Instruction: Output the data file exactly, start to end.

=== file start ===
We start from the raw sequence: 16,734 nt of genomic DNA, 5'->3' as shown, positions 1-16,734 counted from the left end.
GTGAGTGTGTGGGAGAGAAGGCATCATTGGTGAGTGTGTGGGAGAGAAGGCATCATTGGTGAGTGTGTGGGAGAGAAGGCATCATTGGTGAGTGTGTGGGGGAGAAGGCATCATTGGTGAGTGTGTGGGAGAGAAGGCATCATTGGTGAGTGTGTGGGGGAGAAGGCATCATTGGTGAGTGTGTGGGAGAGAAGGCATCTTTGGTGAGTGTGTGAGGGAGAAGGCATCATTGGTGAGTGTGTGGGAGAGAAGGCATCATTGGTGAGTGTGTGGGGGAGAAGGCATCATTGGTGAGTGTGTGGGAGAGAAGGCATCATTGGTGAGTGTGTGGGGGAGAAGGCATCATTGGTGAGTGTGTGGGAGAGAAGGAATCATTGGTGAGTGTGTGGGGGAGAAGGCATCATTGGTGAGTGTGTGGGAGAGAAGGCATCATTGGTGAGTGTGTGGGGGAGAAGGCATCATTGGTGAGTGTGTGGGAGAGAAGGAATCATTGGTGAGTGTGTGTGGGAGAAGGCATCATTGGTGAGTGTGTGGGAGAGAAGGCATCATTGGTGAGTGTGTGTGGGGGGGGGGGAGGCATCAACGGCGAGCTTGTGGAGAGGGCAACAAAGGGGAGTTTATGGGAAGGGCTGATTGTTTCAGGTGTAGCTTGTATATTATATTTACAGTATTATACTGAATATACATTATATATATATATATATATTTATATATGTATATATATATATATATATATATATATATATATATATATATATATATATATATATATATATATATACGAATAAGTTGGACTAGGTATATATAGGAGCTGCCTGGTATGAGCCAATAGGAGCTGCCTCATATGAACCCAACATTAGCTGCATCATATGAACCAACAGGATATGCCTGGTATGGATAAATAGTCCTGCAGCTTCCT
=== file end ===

We start from the raw sequence: 16,734 nt of genomic DNA, 5'->3' as shown, positions 1-16,734 counted from the left end.
GTGAGTGTGTGGGAGAGAAGGCATCATTGGTGAGTGTGTGGGAGAGAAGGCATCATTGGTGAGTGTGTGGGAGAGAAGGCATCATTGGTGAGTGTGTGGGGGAGAAGGCATCATTGGTGAGTGTGTGGGAGAGAAGGCATCATTGGTGAGTGTGTGGGGGAGAAGGCATCATTGGTGAGTGTGTGGGAGAGAAGGCATCTTTGGTGAGTGTGTGAGGGAGAAGGCATCATTGGTGAGTGTGTGGGAGAGAAGGCATCATTGGTGAGTGTGTGGGGGAGAAGGCATCATTGGTGAGTGTGTGGGAGAGAAGGCATCATTGGTGAGTGTGTGGGGGAGAAGGCATCATTGGTGAGTGTGTGGGAGAGAAGGAATCATTGGTGAGTGTGTGGGGGAGAAGGCATCATTGGTGAGTGTGTGGGAGAGAAGGCATCATTGGTGAGTGTGTGGGGGAGAAGGCATCATTGGTGAGTGTGTGGGAGAGAAGGAATCATTGGTGAGTGTGTGTGGGAGAAGGCATCATTGGTGAGTGTGTGGGAGAGAAGGCATCATTGGTGAGTGTGTGTGGGGGGGGGGGAGGCATCAACGGCGAGCTTGTGGAGAGGGCAACAAAGGGGAGTTTATGGGAAGGGCTGATTGTTTCAGGTGTAGCTTGTATATTATATTTACAGTATTATACTGAATATACATTATATATATATATATATATTTATATATGTATATATATATATATATATATATATATATATATATATATATATATATATATATATATATATATATACGAATAAGTTGGACTAGGTATATATAGGAGCTGCCTGGTATGAGCCAATAGGAGCTGCCTCATATGAACCCAACATTAGCTGCATCATATGAACCAACAGGATATGCCTGGTATGGATAAATAGTCCTGCAGCTTCCT